Ertach Kernow - Cornish folktales and stories saved
Cornish folktales tell stories about Men an Tol and the curing properties of passing through the ringed stone
Cornwall often referred to as the land of myth and legend has much to thank Robert Hunt for ensuring that these folk stories have survived through to the present day. Even now booklets can be bought in bookshops throughout Cornwall published by Cornwall based publisher Tormark Press covering aspects of Cornish folklore compiled by Hunt in the 1860’s. The booklet Cornish Legends contains a selection of stories collected by Robert Hunt and was the first book in my Cornish library when bought for me by my Dad over fifty years ago.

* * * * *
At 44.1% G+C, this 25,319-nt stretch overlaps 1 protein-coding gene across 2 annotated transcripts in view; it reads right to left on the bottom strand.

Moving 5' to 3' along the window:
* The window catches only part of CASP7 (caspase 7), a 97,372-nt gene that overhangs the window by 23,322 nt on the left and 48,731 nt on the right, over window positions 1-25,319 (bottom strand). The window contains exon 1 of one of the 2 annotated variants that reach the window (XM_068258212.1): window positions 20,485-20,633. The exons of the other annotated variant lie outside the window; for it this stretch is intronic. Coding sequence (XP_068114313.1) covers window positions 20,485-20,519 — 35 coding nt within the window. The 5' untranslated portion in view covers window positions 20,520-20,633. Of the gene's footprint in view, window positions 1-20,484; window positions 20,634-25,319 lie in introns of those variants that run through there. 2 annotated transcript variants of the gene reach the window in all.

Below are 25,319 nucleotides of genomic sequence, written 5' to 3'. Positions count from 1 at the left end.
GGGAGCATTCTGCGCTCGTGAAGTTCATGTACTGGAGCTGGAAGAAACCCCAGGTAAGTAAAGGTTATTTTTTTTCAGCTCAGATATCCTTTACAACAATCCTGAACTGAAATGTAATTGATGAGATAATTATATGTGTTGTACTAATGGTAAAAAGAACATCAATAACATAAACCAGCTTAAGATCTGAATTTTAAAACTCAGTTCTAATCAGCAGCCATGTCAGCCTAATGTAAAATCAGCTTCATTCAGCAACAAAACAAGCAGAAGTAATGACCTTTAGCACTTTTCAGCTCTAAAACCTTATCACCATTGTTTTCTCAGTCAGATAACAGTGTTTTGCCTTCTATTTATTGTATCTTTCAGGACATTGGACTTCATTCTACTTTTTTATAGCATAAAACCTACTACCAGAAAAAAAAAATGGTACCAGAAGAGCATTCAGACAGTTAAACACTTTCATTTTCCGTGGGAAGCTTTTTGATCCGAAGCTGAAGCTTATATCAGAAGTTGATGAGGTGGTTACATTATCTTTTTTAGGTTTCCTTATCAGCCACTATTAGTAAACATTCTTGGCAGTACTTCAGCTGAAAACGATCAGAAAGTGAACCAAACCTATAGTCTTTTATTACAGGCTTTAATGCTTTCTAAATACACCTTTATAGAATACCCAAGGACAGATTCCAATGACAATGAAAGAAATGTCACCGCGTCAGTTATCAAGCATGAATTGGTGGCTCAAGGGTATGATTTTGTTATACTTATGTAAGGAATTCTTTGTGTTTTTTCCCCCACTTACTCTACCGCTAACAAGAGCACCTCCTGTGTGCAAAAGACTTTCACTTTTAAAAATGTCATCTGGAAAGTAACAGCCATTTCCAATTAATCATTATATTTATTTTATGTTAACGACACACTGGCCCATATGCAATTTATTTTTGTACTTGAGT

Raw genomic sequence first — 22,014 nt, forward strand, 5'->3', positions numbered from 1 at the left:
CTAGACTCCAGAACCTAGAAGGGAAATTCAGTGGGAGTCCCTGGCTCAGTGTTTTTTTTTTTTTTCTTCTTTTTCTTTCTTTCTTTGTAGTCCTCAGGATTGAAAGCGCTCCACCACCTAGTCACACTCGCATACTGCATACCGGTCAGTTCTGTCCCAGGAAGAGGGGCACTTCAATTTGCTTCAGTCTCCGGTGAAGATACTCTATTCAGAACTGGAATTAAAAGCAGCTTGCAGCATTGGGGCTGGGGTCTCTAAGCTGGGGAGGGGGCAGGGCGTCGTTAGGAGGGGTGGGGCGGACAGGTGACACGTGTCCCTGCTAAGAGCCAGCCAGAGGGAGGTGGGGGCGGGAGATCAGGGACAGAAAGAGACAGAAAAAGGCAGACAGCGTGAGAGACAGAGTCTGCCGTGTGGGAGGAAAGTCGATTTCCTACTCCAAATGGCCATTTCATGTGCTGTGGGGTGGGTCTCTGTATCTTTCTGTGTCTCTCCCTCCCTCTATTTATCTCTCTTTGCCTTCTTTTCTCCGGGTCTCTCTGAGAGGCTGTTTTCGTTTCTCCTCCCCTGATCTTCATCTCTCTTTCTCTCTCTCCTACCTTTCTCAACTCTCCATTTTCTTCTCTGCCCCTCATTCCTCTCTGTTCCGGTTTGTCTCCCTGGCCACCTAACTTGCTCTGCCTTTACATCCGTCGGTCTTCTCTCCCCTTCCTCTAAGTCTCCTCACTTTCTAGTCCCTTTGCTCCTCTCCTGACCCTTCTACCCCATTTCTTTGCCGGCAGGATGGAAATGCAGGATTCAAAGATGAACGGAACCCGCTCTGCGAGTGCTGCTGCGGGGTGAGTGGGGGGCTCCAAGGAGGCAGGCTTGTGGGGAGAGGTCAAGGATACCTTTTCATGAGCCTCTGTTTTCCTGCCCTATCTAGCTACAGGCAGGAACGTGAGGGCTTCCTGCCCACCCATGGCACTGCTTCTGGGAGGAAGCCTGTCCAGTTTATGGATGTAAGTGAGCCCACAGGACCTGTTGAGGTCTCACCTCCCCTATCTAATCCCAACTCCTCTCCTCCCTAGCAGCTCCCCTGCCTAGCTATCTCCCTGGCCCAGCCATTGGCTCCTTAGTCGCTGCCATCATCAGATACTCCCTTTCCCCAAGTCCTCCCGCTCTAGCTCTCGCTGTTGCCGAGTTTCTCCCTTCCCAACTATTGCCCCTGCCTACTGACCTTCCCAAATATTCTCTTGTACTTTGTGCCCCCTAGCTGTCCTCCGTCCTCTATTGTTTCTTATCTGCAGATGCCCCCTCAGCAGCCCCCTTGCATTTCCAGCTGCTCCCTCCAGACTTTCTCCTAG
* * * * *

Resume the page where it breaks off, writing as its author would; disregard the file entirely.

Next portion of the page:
Robert Hunt was born in Plymouth Dock, which would be renamed Devonport in 1824, later merging with Plymouth and East Stonehouse becoming the City of Plymouth in 1928. His parents Robert Hunt and Honour Thomas were married in the parish of Stoke Damerel on 25th June 1805. He wasn’t home for long and rejoined his ship HMS Moucheron, where he was a carpenter, heading for the Mediterranean but must have returned home again briefly in late 1806. HMS Moucheron vanished in early 1807 with all her crew of ninety men and was declared paid off effective of 7th June 1807. Robert and Honour’s son Robert was born on 6th September 1807 and brought up in Plymouth Dock where he lived with his mother until aged seven. With relatives in Penzance, where she seems to have originated from, Honour and young Robert moved there where he attended school. Later he was to move to London to study for a medical profession, which didn’t work out well for Robert. He then became apprentice to a pharmacist practicing in London and over time met a good number of people who would through their kindness enhance his knowledge and interests. The death of his grandfather leaving him a property in Fowey gave him funds to explore Cornwall collecting stories. Returning to London he devoted his time to his employment in a chemical manufacturers and towards science, but illness would again see him returning to Cornwall. Throughout his life he would travel backwards and forwards between London and Cornwall involving himself with and also setting up Cornish organisations mainly relating to mining and minerals.